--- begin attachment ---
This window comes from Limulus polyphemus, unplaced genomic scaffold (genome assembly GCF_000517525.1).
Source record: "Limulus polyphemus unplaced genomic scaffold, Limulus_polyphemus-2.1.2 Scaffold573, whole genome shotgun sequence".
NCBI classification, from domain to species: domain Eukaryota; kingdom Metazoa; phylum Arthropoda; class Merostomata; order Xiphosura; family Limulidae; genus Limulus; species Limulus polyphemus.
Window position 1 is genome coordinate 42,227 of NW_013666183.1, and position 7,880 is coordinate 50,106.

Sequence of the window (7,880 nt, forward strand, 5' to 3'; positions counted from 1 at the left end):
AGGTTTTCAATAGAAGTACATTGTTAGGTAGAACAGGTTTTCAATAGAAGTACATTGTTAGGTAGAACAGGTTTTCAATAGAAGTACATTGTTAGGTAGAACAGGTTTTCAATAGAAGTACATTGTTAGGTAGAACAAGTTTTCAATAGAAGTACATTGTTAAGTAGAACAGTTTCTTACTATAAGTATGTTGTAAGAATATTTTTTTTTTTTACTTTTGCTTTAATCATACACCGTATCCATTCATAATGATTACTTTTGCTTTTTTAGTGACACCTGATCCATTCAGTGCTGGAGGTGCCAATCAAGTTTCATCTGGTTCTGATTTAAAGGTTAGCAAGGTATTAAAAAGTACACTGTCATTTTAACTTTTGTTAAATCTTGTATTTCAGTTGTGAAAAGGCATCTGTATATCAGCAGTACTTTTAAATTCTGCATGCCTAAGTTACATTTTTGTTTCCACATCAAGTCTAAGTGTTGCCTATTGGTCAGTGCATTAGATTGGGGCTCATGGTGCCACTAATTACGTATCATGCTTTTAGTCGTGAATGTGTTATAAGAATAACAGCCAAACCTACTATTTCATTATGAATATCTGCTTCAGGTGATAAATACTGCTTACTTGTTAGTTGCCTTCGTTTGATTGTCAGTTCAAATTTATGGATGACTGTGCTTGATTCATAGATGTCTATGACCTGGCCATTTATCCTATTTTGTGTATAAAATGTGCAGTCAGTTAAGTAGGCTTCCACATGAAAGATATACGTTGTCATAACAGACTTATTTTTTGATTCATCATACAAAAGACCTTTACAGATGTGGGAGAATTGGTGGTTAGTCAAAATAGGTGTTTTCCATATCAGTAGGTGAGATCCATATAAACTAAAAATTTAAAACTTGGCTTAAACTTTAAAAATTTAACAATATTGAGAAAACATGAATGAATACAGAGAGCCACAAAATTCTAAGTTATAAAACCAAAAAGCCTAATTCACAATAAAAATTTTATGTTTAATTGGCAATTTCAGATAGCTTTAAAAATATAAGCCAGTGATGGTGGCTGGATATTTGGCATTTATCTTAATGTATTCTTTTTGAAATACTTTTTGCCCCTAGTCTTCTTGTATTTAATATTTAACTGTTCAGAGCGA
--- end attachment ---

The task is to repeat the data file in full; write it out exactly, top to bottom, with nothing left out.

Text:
This window comes from Limulus polyphemus, unplaced genomic scaffold (genome assembly GCF_000517525.1).
Source record: "Limulus polyphemus unplaced genomic scaffold, Limulus_polyphemus-2.1.2 Scaffold573, whole genome shotgun sequence".
NCBI classification, from domain to species: domain Eukaryota; kingdom Metazoa; phylum Arthropoda; class Merostomata; order Xiphosura; family Limulidae; genus Limulus; species Limulus polyphemus.
Window position 1 is genome coordinate 42,227 of NW_013666183.1, and position 7,880 is coordinate 50,106.

Sequence of the window (7,880 nt, forward strand, 5' to 3'; positions counted from 1 at the left end):
AGGTTTTCAATAGAAGTACATTGTTAGGTAGAACAGGTTTTCAATAGAAGTACATTGTTAGGTAGAACAGGTTTTCAATAGAAGTACATTGTTAGGTAGAACAGGTTTTCAATAGAAGTACATTGTTAGGTAGAACAAGTTTTCAATAGAAGTACATTGTTAAGTAGAACAGTTTCTTACTATAAGTATGTTGTAAGAATATTTTTTTTTTTTACTTTTGCTTTAATCATACACCGTATCCATTCATAATGATTACTTTTGCTTTTTTAGTGACACCTGATCCATTCAGTGCTGGAGGTGCCAATCAAGTTTCATCTGGTTCTGATTTAAAGGTTAGCAAGGTATTAAAAAGTACACTGTCATTTTAACTTTTGTTAAATCTTGTATTTCAGTTGTGAAAAGGCATCTGTATATCAGCAGTACTTTTAAATTCTGCATGCCTAAGTTACATTTTTGTTTCCACATCAAGTCTAAGTGTTGCCTATTGGTCAGTGCATTAGATTGGGGCTCATGGTGCCACTAATTACGTATCATGCTTTTAGTCGTGAATGTGTTATAAGAATAACAGCCAAACCTACTATTTCATTATGAATATCTGCTTCAGGTGATAAATACTGCTTACTTGTTAGTTGCCTTCGTTTGATTGTCAGTTCAAATTTATGGATGACTGTGCTTGATTCATAGATGTCTATGACCTGGCCATTTATCCTATTTTGTGTATAAAATGTGCAGTCAGTTAAGTAGGCTTCCACATGAAAGATATACGTTGTCATAACAGACTTATTTTTTGATTCATCATACAAAAGACCTTTACAGATGTGGGAGAATTGGTGGTTAGTCAAAATAGGTGTTTTCCATATCAGTAGGTGAGATCCATATAAACTAAAAATTTAAAACTTGGCTTAAACTTTAAAAATTTAACAATATTGAGAAAACATGAATGAATACAGAGAGCCACAAAATTCTAAGTTATAAAACCAAAAAGCCTAATTCACAATAAAAATTTTATGTTTAATTGGCAATTTCAGATAGCTTTAAAAATATAAGCCAGTGATGGTGGCTGGATATTTGGCATTTATCTTAATGTATTCTTTTTGAAATACTTTTTGCCCCTAGTCTTCTTGTATTTAATATTTAACTGTTCAGAGCGA